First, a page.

Firefighters fully contain first 2 wildfires in Routt County this season; officials determine cause of Indian Run Fire
STEAMBOAT SPRINGS — Two wildfires that burned in Routt County earlier this week have reached full containment, according to officials.
The Indian Run Fire, the largest fire in the county this season, scorched 170 acres of private and Bureau of Land Management land near Pagoda Peak.
Lightning is believed to have caused the blaze, according to David “Mo” DeMorat, the county’s emergency operations director.
By Wednesday, firefighters had fully extinguished that blaze and the Mill Creek 2 Fire, which sparked Monday in a wooded area near Wolf Mountain. Lightning also is suspected to be the cause of that fire.
“We are in a patrol and monitor status right now (on both fires),” DeMorat said.
On Wednesday, he flew his department’s new infrared drone above the burned area of the Indian Run Fire to look for any smoldering embers, or hot spots, which could spark another fire even days after the flames have been extinguished.
Oak Creek Fire Protection District Chief Chuck Wisecup also has been monitoring the area. He saw one ember smoking in the middle of the burn scar Wednesday, but no new flames.
According to Wisecup, a crew of firefighters will continue to monitor the area once or twice each day during the hottest parts of the day when flames are most likely to spark again.
At the site of the Mill Creek 2 Fire, where a larger wildfire burned more than 480 acres in 2017, firefighters are conducting similar patrols. Monday’s blaze scorched about an acre of forest that has been the site of logging operations, according to DeMorat.
Trevor Guire, assistant fire chief for the West Routt Fire Protection District, served as incident commander until Tuesday as firefighters extinguished the flames.
“It went as well as possible,” he said of their suppression efforts.
A logging crew assisted firefighters with their work, lending some heavy machinery to battle the blaze.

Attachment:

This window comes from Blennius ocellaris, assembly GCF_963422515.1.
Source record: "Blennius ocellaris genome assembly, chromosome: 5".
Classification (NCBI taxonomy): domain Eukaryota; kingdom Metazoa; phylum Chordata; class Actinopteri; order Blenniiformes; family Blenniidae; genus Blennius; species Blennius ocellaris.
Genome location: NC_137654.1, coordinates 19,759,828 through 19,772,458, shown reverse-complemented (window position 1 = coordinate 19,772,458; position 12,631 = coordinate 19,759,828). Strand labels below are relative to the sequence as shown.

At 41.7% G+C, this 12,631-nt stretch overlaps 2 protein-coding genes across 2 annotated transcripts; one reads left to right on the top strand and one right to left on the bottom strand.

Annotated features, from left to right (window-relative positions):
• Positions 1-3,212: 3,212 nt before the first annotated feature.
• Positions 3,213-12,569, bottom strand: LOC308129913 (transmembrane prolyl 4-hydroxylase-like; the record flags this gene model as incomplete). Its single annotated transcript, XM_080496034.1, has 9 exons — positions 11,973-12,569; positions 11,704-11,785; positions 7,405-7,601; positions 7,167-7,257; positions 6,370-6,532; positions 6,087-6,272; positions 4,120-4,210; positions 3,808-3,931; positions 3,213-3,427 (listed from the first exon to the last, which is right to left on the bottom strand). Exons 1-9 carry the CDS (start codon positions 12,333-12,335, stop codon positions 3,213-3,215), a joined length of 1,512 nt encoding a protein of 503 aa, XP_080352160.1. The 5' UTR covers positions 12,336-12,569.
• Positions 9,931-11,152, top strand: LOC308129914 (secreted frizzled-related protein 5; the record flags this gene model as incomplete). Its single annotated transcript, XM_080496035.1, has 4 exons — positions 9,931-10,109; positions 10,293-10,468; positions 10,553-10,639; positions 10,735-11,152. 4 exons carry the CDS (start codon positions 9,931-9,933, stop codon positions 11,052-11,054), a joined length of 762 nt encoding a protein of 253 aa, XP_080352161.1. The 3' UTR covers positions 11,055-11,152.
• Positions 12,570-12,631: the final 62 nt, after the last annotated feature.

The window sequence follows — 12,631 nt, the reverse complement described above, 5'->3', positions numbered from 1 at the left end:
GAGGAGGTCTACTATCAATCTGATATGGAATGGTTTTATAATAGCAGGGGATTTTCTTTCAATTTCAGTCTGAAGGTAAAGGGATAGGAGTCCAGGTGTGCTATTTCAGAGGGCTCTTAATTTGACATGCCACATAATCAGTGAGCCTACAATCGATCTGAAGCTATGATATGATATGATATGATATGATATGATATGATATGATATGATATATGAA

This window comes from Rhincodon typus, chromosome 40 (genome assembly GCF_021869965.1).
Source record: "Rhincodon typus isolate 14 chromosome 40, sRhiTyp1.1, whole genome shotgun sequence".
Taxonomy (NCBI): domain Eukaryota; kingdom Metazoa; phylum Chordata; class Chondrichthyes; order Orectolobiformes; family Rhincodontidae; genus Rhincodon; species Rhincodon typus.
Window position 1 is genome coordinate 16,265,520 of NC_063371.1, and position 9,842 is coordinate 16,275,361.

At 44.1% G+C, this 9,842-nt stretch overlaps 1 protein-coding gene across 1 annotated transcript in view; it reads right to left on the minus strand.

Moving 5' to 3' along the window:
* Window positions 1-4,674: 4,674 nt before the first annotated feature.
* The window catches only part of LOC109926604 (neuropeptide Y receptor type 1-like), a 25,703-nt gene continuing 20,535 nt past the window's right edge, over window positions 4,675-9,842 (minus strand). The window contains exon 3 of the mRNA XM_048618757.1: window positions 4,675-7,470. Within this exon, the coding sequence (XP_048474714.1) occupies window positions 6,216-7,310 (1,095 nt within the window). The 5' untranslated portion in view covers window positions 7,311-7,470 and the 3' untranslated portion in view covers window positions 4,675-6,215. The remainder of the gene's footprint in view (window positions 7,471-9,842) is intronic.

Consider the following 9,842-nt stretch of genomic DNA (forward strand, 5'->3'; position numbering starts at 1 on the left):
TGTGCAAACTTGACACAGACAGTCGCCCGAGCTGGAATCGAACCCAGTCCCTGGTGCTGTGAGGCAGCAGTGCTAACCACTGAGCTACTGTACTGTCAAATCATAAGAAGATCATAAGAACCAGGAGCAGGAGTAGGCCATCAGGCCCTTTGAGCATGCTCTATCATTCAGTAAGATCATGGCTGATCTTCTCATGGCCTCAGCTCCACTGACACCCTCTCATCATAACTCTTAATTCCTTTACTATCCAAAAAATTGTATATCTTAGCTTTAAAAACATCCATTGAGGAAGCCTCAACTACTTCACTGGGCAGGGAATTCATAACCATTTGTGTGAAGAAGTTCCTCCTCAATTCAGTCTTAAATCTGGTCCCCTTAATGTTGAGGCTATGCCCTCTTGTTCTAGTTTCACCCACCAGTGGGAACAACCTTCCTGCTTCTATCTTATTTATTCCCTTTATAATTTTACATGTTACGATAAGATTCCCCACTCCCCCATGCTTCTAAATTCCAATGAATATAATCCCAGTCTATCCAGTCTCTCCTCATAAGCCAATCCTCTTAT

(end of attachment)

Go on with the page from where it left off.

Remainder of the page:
By Tuesday evening, they had contained 95% of the fire, according to Guire.
As of Thursday, firefighters had switched to, as Guire put it, “babysitting the fire,” checking for hot spots and dousing any smoking embers with water.
Wisecup said this, typically, is the time of year when conditions get hotter and the risk of fire rises. He added this fire season has been much easier on firefighters compared to last summer, one of the worst and most expensive seasons on record.
A heavy winter snowpack and frequent spring storms have helped to keep the area relatively moist. But as vegetation dries, officials anticipate more fires in the coming weeks and months.
“This was normal, even with the wet winter we had,” Wisecup said of the Indian Run Fire.
In preparation for more blazes, fire departments are putting rigs back in service and ensuring crews are well-rested, according to Guire. Suppression work can be physically grueling at times, requiring shifts of 16 hours or more at a time in extreme heat.
“The biggest thing we bring up at briefings in the morning is hydrate, hydrate, hydrate,” Wisecup said.
To stay up to date on emergencies in the area, such as wildfires, DeMorat encourages the public to sign up for the county’s Alert Center online. People can receive notifications of hazards, closures and evacuations via text or email.
He also advises people to be vigilant about fire safety while camping or around open flames. People also should contact the county’s emergency management office or the U.S. Forest Service to check about any fire restrictions before making a campfire.
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